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Reflection for Oct 26, 2007

Who will Deliver Me from this Mortal Body?"


Today's Mass Readings

Today’s first reading from the Letter of St. Paul to the Romans is one of the most moving discussions of a Christian’s battle with sin. Although original sin has been removed through Baptism, concupiscence remains, which inclines us to sin. Although concupiscence in itself is not sin, we must fight against this inclination to sin. This can be very difficult. St. Paul explains the difficulty by contrasting his desire to do good and his flesh which leads him to sin. He describes this “war” within himself. He feels that he is enslaved to sin. At the end he cries out, “Who will deliver me from this mortal body?” And his answer is Jesus: “Thanks be to God through Jesus Christ our Lord.”

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Reflection for Oct 25, 2007

I Have Come to Set the Earth on Fire"

Today's Sunday Mass Reading

Today’s Gospel reading from the Gospel of Luke is a difficult one for many of us to read. Jesus says that He has “come to set the earth on fire.” Fire is often used in the Bible to describe the presence of God. Theologians sometimes joke that if the saints in heaven were to step into hell they would freeze to death. Certainly the Bible sometimes describes hell with the imagery of fire, but far more often God is described as fiery. The angels closest to God are called seraphim, flaming ones.

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Reflection for Oct 24, 2007

You Also Must be Prepared"

Today's Mass Readings

There is a popular saying, attributed to St. Ignatius of Loyola, which advises Catholics to “Pray as though everything depended on God, and work as though everything depended on you.” Indeed, we even find this quote cited in the section of the Catechism of the Catholic Church which discusses the only prayer Jesus ever taught us: the Our Father (CCC, 2834). The saying is a powerful reminder that although we are saved by God’s free gift of grace through Jesus Christ, we are nevertheless responsible for cooperating with God and preparing for our salvation “with fear and trembling” (Phil. 2:12). Hence St. Paul tells us to “pray always” (Eph. 6:18), while St. James reminds us equally that “faith without works is dead” (James 2:26).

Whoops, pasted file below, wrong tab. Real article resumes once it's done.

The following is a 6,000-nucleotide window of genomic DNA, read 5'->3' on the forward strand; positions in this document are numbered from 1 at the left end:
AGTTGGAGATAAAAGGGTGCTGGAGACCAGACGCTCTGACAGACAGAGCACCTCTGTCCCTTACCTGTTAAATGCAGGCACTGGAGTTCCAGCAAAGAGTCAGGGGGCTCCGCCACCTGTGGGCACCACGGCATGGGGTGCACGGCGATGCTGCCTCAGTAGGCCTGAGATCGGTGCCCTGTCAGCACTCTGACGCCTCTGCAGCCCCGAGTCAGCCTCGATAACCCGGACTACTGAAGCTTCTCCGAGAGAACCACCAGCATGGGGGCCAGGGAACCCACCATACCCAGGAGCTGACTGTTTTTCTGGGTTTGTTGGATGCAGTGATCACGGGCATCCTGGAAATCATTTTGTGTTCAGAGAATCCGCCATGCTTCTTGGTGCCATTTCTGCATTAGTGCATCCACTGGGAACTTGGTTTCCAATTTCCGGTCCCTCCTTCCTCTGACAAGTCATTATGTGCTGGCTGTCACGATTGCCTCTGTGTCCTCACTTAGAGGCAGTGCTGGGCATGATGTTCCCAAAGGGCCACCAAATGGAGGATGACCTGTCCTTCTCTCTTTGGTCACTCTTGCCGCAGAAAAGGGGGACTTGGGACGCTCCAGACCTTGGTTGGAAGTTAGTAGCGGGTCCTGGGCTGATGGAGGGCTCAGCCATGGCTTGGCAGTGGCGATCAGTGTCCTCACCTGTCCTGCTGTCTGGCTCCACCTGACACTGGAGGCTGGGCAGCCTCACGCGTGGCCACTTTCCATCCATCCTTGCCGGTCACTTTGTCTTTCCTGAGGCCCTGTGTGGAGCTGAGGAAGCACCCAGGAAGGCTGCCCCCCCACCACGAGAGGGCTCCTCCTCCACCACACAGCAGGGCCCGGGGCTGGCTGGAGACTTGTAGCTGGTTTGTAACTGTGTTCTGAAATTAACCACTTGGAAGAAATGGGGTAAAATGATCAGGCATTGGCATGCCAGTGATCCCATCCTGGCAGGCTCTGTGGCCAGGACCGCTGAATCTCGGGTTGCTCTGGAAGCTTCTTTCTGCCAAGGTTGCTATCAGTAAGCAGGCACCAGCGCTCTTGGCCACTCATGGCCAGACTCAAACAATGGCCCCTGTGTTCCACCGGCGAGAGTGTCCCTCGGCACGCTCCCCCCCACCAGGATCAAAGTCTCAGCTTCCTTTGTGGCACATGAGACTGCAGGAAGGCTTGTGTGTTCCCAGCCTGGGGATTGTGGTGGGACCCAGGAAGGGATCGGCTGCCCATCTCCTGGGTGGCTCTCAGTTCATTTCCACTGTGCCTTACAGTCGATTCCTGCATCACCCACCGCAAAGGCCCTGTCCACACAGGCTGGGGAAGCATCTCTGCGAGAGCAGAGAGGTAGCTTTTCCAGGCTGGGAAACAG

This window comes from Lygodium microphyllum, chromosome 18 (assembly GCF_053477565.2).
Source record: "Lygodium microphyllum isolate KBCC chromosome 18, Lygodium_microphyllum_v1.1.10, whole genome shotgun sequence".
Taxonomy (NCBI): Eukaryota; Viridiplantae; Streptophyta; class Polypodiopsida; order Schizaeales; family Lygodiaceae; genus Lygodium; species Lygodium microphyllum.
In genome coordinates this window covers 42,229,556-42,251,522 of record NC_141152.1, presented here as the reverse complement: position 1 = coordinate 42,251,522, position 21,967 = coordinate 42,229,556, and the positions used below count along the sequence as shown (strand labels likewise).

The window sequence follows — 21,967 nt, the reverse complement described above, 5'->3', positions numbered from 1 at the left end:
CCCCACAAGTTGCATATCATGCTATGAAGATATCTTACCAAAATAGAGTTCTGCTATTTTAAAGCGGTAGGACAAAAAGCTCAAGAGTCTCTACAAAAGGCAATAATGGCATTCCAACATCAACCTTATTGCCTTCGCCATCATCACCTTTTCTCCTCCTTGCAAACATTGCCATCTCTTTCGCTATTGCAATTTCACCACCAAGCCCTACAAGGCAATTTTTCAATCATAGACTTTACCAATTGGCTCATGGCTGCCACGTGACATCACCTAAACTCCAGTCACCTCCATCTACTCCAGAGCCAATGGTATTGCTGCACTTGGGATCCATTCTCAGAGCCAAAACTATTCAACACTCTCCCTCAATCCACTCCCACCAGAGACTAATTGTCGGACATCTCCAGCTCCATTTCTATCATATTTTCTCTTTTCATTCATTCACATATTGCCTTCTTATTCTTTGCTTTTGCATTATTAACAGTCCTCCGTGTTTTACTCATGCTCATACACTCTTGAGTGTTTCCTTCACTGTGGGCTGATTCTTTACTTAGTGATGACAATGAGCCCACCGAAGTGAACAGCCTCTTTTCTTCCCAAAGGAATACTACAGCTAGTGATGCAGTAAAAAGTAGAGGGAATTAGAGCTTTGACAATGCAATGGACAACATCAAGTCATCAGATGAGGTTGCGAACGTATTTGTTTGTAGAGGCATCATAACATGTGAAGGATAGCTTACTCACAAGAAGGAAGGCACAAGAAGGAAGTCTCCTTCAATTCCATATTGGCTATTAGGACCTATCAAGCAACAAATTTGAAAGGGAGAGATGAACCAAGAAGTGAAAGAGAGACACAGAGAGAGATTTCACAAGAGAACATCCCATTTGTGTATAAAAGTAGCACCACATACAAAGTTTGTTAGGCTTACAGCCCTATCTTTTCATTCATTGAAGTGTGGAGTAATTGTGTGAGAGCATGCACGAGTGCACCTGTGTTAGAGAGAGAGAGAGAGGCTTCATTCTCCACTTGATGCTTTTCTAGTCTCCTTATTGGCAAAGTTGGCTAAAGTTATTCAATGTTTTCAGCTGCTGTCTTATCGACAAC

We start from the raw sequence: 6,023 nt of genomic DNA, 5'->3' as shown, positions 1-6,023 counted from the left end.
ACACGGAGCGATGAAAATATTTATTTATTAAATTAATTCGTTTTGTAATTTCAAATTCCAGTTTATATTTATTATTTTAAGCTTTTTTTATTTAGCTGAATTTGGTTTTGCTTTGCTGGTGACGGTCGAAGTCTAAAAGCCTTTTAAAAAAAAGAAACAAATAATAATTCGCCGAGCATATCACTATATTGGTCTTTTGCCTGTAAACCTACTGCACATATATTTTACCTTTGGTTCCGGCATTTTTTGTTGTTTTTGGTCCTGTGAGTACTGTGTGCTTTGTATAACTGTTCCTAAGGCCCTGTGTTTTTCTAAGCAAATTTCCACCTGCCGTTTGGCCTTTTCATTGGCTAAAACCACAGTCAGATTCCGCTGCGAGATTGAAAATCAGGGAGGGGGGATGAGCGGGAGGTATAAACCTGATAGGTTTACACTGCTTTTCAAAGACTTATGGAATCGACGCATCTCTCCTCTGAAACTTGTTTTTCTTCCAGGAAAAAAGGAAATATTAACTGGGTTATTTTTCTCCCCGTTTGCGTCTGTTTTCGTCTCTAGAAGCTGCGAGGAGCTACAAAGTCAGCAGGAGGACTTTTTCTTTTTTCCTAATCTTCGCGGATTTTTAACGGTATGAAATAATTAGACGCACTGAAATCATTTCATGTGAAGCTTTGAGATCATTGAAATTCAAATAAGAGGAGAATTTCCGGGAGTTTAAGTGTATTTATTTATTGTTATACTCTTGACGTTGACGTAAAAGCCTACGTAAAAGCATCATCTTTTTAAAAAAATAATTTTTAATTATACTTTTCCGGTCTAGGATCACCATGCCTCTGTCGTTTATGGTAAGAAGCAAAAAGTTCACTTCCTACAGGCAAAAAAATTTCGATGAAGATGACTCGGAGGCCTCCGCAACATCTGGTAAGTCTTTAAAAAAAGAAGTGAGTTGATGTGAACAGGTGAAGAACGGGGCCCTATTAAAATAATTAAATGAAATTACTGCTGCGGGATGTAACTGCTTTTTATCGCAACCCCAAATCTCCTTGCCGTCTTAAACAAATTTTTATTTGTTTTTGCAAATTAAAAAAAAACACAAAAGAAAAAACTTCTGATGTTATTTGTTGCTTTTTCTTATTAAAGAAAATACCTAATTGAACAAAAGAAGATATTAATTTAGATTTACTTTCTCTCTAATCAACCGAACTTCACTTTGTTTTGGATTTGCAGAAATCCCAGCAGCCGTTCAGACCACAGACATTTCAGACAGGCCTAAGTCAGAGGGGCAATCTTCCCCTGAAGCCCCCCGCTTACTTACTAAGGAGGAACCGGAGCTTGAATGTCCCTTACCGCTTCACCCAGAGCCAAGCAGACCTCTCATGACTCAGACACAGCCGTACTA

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Reflection for Oct 23, 2007

Here I am, Lord; I Come to Do Your Will"

Today's Mass Readings

Inasmuch as he came expressly to do God’s will on earth, and althoug he was the Son of God, Jesus serves as a powerful model for us ordinary human beings. Although his life involved many pains and sorrows, Jesus never failed in incessant prayer nor in doing many good works (including miracles) out of his great love for God and for God’s people. This faithfulness of Jesus, even unto his death on the cross, is a beautiful illustration for Christians, that is, we who are called to imitate Christ.

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Reflection for Oct 22, 2007

One’s Life Does Not Consist of Possessions.”

Today's Mass Readings

Today’s gospel reading and the message contained therein is very much a part of our furniture. In other words, we are used to hearing thiis gospel proclaimed in Church, and we know that as Christians we are not supposed to be attached to our possessions . And yet, though we know this reading, and see why God calls the man a “fool,” we nonetheless often live our lives as though we wanted just to rest, eat, drink, and be merry. Especially in the United States where our country is so richly blessed with material resources, and so constantly bombarded by advertisements, we are susceptible to this message of materialism and consumerism.

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